I remember when…
Larry was the First Marshal and carried the first mace at commencements. Dr. Franklyn Johnson had to go pick up the mace through customs. It was Alice’s job to keep the mace polished and shiny and in pristine condition each year.
We founded the JU chapter of Phi Gamma Delta and the lifetime memories we created. I remember when the Art Dept was located in the old war surplus building T-3 and the former Business department building T-6. I remember starting up the Glassblowing with Dr. Persick. I remember when we started the summer camp program called Dolphin Arts. I remember when we started computer art.
John Denver came to Swisher Auditorium. National Championship in basketball with Artis Gilmore and the rest of the gang.
The boathouse was rebuilt and I was a part of it. Go JU Crew!
I was in great admiration of the ‘cheerleader jump” of Annette Pritchett. It was as if her body was a pretzel. Finally, my jump was similar and I thought I felt my toes hit my head – but figured it was my imagination. A short time ago, I was looking at the JU annual and there was a picture of the cheerleaders and my feet looked like they were hitting my head. Wow! Look out, Annette! But not to worry, Annette – I couldn’t do it again if my life depended on it.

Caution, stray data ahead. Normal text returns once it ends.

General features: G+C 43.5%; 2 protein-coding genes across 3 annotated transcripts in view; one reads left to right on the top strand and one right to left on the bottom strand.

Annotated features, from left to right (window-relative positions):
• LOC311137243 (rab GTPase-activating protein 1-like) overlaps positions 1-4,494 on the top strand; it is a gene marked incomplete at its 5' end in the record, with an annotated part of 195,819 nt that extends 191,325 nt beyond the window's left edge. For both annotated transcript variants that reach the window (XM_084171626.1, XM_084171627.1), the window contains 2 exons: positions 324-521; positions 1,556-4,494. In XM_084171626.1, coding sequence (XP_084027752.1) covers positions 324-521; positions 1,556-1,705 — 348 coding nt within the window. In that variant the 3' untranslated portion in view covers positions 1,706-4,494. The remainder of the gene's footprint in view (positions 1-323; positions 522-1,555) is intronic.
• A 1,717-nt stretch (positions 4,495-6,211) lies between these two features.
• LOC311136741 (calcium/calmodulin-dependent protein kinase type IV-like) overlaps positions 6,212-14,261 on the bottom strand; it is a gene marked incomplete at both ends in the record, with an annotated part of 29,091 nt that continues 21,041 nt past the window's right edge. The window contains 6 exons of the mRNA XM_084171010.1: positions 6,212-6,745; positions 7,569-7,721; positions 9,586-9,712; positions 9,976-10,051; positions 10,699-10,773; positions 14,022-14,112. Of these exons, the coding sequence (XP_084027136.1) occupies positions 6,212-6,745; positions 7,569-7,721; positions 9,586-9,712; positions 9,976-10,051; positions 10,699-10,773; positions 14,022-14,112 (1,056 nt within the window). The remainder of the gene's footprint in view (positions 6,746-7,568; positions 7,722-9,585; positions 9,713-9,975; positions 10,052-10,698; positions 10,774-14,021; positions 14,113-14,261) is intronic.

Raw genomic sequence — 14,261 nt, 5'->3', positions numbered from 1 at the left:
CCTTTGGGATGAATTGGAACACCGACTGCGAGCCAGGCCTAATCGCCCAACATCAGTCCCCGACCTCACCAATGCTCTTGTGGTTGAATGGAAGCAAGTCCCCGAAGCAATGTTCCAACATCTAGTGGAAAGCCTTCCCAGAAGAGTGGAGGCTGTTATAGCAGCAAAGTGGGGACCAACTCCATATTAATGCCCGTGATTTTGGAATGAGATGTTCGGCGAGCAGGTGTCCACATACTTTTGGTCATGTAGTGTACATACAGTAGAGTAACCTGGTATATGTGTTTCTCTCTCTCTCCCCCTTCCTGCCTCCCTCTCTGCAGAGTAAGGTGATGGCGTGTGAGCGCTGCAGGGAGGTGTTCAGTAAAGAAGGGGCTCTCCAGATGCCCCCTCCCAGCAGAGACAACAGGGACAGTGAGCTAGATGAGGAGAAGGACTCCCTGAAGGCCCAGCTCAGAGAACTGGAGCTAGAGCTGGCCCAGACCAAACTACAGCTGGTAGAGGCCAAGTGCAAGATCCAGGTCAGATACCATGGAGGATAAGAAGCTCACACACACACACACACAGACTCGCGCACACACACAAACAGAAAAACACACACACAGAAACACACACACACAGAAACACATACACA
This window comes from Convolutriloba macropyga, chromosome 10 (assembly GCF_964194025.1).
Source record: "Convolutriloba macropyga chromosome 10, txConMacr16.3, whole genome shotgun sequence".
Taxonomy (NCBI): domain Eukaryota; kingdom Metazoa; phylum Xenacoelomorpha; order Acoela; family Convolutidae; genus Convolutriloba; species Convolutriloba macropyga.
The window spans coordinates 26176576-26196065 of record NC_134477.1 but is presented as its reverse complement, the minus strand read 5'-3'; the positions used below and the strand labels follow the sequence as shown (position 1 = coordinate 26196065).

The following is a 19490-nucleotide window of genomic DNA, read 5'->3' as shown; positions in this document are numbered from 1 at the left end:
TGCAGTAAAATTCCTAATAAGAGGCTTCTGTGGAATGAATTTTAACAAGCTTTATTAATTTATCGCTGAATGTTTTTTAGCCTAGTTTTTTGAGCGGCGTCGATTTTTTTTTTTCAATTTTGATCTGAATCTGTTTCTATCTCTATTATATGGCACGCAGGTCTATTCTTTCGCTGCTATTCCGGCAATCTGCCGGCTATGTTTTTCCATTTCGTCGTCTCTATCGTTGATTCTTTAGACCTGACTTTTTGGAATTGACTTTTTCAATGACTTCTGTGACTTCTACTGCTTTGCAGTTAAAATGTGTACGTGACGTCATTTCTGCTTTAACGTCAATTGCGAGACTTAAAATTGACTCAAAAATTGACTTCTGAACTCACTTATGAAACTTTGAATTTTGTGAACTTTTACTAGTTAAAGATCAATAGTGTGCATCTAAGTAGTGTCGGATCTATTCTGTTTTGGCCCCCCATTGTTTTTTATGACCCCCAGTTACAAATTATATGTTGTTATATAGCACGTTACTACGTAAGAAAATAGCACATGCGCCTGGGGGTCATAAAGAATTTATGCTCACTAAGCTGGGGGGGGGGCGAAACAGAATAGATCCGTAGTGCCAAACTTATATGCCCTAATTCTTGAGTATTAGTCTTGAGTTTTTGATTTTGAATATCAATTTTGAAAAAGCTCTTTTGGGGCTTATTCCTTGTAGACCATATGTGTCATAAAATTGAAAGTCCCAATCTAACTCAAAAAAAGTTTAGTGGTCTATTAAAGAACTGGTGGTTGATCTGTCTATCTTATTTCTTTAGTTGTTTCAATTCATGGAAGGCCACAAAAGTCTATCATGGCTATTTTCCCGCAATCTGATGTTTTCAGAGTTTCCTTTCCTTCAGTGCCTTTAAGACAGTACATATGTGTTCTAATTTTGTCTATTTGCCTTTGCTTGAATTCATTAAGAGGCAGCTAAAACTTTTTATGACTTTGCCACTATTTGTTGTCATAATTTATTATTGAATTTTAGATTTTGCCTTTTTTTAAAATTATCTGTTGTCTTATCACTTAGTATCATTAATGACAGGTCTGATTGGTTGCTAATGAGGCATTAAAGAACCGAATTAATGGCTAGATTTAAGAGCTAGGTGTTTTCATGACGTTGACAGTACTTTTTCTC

Walking into the SGA office and being told an airplane hit one of the twin towers. As we know, just minutes later I watched the whole story unfold in Mrs. Willet’s TV production class. I will never forget where I was the day the towers came down. The campus was silently shocked! And we all came together as one.
I was a small child attending basketball games with my father. I became a huge Artis Gilmore fan in the early 70’s and would spend hours drawing pictures of Artis and the rest of the team. My dad kept those drawings from my childhood and recently presented them to me.
I have a program of the concert that was done on the 50th anniversary of JU in 1985 in which I conducted.
In the 70’s Billy Joel came to JU and my “job” as a senior senator in the Student Govt. was to sit alone in the empty auditoriums before the concert and watch Billy sing and play the piano to “warm up”! There was Billy Joel singing only to me. It was great. Go Fins!
In the 1970’s JU’s basketball team swept through the NCAA tournament to ultimately match up against UCLA. Having been there for the final four, I think of that awesome experience every year during March Madness. It made a huge impact on all of the JU community as well as the city of Jacksonville.
the first class graduated from the orthodontic school! What a great accomplishment for JU and its students.
I first arrived at JU after a 700 mile drive from Washington – I had transferred from the University of Dayton – which had one of its coldest winters ever – and always seemed to have snow or gray skies – but seeing blue skies and tropical green everywhere at JU I still remember thinking – “Now I could go to school here!”